- Crepitus – is a snapping sound (grinding, clicking) that is heard when moving the shoulder. It can be painful and audible to others around you.
Dr. Stowell will discuss your symptoms and medical history. He will examine your shoulder and look for weakness in the muscles, tenderness, mobility, crepitus, pain triggers, and may order X-rays to see a more detailed picture of your shoulder. X-rays of an arthritic shoulder will show a narrowed joint space, changes in bone structure, and bone spurs (osteophytes).
Initial treatment of shoulder arthritis is nonsurgical. Dr. Stowell may recommend:
- Rest or change in daily activity to prevent provoking pain.
- Physical therapy to improve range of motion and strength in your shoulder.
- Nonsteroidal anti-inflammatory drugs (NSAIDs) such as aspirin, ibuprofen, or naproxen to reduce inflammation and pain.
- Corticosteroid injections in the shoulder to dramatically reduce inflammation and pain, temporarily.
- Moist heat application for temporary pain relief.
- Icing your shoulder for 20 to 30 minutes, two or three times a day to reduce inflammation and pain.
- For RA patients, special prescription medication.
Surgical treatment may be recommended by Dr. Stowell if your pain causes disability or is not relieved by nonsurgical treatments. There are multiple surgical methods that Dr. Stowell may use to treat your condition:
- Arthroscopy – treats mild glenohumeral arthritis. During arthroscopy, a small camera called an arthroscope is inserted into your shoulder joint. The camera displays pictures on a video monitor, which Dr. Stowell then uses to help guide his surgical instruments. Smaller incisions are made because the arthroscope and surgical instruments that Dr. Stowell uses are thin. Dr. Stowell may also debride or clean out the inside of your joint during the procedure. It will provide pain relief, but will not eliminate the arthritis from the joint. Future surgery may be considered if the arthritis progresses.
- Shoulder joint replacement (arthroplasty) – treats advanced arthritis of the glenohumeral joint. In this procedure, Dr. Stowell removes damaged parts of the shoulder and replaces it with artificial components called a prosthesis. Shoulder replacement surgery options include:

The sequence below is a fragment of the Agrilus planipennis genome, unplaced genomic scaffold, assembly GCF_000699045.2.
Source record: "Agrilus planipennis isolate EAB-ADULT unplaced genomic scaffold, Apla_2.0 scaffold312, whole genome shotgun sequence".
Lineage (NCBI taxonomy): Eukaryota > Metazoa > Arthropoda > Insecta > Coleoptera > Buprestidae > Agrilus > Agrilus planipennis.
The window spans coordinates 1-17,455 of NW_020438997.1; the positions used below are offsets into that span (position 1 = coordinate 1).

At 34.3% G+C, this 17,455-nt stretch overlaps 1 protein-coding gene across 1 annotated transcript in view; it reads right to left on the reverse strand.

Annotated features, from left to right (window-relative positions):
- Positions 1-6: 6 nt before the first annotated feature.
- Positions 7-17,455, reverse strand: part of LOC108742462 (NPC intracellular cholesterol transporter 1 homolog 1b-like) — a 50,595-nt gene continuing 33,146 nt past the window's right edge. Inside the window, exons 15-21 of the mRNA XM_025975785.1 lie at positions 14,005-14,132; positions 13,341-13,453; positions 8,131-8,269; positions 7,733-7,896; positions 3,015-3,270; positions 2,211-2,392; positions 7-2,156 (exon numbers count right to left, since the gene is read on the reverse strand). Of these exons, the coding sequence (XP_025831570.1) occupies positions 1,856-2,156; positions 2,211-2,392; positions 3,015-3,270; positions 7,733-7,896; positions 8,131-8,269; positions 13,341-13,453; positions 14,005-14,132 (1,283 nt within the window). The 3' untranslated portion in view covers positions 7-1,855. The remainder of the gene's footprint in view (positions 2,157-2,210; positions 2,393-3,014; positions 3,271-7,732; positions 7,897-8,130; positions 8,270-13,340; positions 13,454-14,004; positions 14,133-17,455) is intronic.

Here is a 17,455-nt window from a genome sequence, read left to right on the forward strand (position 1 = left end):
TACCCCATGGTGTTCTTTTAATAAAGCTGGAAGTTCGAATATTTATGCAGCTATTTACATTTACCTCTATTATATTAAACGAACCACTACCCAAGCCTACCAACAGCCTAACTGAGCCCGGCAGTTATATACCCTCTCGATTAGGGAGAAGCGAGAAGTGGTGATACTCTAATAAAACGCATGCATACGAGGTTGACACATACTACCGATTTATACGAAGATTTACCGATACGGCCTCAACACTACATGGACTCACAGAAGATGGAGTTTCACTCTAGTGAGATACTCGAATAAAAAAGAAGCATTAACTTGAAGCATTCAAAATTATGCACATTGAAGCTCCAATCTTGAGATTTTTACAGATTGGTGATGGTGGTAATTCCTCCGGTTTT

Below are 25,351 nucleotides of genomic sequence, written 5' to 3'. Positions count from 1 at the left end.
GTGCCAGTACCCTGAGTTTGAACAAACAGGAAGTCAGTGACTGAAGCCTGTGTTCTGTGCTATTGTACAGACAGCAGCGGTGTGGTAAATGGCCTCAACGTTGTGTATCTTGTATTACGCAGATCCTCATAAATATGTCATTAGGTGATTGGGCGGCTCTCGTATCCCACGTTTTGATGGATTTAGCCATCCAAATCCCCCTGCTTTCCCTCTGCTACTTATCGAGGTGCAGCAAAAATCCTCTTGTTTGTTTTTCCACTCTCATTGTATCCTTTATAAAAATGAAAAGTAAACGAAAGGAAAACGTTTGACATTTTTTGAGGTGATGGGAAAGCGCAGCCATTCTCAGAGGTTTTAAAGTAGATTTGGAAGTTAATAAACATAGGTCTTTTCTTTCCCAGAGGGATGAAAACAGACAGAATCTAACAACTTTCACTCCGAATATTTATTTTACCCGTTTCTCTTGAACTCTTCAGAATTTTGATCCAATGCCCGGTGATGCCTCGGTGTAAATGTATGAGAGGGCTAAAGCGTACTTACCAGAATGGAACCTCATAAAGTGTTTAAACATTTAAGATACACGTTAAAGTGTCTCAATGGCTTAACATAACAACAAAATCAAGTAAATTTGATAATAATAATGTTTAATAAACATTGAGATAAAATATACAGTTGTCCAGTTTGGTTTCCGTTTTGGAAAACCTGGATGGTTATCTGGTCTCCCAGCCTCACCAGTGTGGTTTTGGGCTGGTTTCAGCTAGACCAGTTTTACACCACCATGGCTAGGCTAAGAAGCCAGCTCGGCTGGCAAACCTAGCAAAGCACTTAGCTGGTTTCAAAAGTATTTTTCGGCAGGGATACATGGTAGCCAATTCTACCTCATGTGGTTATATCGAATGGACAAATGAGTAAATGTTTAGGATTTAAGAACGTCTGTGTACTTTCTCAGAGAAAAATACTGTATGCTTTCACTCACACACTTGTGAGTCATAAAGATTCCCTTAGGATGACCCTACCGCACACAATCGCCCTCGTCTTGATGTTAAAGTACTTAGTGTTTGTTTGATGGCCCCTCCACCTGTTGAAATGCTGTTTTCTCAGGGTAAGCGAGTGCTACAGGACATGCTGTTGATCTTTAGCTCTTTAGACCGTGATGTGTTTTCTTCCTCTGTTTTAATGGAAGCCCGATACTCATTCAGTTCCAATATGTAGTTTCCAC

- Hemiarthroplasty – the head of the humerus is replaced with a prosthesis.
- Total shoulder arthroplasty – the head of the humerus and the glenoid are replaced. A plastic cup is fitted into the glenoid and a metal ball is attached to the top of the humerus.
- Reverse total shoulder arthroplasty – is the exact opposite of a total shoulder arthroplasty procedure where the metal ball is fixed to the glenoid and the plastic cup is fixed to the upper end of the humerus. A reverse total shoulder arthroplasty does not rely on the rotator cuff to move the arm, but rather different muscles that work better for people with cuff tear arthropathy.
- Resection arthroplasty – is the most common surgical procedure used to treat arthritis of the acromioclavicular joint. Dr. Stowell removes a small amount of bone from the end of your collarbone, leaving a space that gradually fills in with scar tissue.
Recovery from surgery of arthritis of the shoulder is generally very effective in reducing pain and restoring motion. Length of recovery time and rehabilitation depend upon the type of surgery that Dr. Stowell performed as well as your unique comorbidities (other medical conditions) and health factors. You will feel some pain after surgery, which is a normal part of the healing process. Dr. Stowell will discuss options with you about ways to reduce your pain and recover from surgery quickly.
Complications from surgery, as with all surgeries, exist. Potential issues include infection, excessive bleeding, blod clots, and damage to blood vessels or nerves. Dr. Stowell will discuss with you the possible implications before your surgery.
Dr. Stowell is at the forefront of orthopedic advancements in treating shoulder arthritis. Much research is currently being done on shoulder joint replacement surgery, including development in joint prosthesis designs. Researchers continue to study the use of biological materials like tissue grafts to resurface an arthritic shoulder. As further developments are made, Dr. Stowell will discuss available options with you to provide you with an optimal treatment plan.